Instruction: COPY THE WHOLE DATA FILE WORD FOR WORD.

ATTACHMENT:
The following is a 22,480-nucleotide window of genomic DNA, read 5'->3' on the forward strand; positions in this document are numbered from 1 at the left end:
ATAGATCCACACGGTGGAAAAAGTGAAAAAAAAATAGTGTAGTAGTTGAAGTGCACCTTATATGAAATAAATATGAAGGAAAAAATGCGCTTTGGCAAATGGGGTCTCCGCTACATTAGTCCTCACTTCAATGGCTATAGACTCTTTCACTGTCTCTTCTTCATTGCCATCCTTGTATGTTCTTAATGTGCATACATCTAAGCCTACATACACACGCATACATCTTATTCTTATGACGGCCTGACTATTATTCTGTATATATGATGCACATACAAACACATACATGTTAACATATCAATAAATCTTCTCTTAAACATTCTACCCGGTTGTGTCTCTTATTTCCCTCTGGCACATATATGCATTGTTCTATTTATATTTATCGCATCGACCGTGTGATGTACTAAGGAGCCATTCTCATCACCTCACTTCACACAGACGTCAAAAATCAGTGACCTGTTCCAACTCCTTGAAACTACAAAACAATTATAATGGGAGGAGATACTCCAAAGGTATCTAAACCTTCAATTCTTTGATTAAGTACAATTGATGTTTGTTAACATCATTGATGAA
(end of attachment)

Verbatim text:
The following is a 22,480-nucleotide window of genomic DNA, read 5'->3' on the forward strand; positions in this document are numbered from 1 at the left end:
ATAGATCCACACGGTGGAAAAAGTGAAAAAAAAATAGTGTAGTAGTTGAAGTGCACCTTATATGAAATAAATATGAAGGAAAAAATGCGCTTTGGCAAATGGGGTCTCCGCTACATTAGTCCTCACTTCAATGGCTATAGACTCTTTCACTGTCTCTTCTTCATTGCCATCCTTGTATGTTCTTAATGTGCATACATCTAAGCCTACATACACACGCATACATCTTATTCTTATGACGGCCTGACTATTATTCTGTATATATGATGCACATACAAACACATACATGTTAACATATCAATAAATCTTCTCTTAAACATTCTACCCGGTTGTGTCTCTTATTTCCCTCTGGCACATATATGCATTGTTCTATTTATATTTATCGCATCGACCGTGTGATGTACTAAGGAGCCATTCTCATCACCTCACTTCACACAGACGTCAAAAATCAGTGACCTGTTCCAACTCCTTGAAACTACAAAACAATTATAATGGGAGGAGATACTCCAAAGGTATCTAAACCTTCAATTCTTTGATTAAGTACAATTGATGTTTGTTAACATCATTGATGAA